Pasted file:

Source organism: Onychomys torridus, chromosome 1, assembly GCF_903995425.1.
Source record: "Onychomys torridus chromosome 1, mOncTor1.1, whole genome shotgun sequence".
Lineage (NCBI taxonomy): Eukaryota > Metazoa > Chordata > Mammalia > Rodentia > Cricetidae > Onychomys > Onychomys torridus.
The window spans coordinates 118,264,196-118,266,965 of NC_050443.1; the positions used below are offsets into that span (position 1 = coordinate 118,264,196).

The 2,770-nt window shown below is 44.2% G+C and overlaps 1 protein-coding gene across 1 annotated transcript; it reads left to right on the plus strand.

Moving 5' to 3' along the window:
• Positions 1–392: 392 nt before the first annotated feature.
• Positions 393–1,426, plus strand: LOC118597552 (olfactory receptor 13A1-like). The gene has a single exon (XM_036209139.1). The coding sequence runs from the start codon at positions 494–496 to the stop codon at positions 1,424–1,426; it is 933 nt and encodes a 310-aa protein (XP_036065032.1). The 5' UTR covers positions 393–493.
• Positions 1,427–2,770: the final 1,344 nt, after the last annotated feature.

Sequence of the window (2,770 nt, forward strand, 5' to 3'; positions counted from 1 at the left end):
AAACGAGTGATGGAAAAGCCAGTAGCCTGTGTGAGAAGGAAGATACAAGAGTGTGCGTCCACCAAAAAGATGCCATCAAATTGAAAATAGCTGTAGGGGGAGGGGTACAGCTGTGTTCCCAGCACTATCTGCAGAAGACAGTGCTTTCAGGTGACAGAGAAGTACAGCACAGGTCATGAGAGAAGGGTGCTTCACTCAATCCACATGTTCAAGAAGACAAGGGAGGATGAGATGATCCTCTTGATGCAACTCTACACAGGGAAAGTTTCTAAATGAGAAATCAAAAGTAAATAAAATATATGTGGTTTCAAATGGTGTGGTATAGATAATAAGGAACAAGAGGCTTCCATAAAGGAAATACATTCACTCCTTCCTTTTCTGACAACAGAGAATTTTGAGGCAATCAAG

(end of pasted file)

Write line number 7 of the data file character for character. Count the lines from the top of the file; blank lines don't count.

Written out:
• Positions 1–392: 392 nt before the first annotated feature.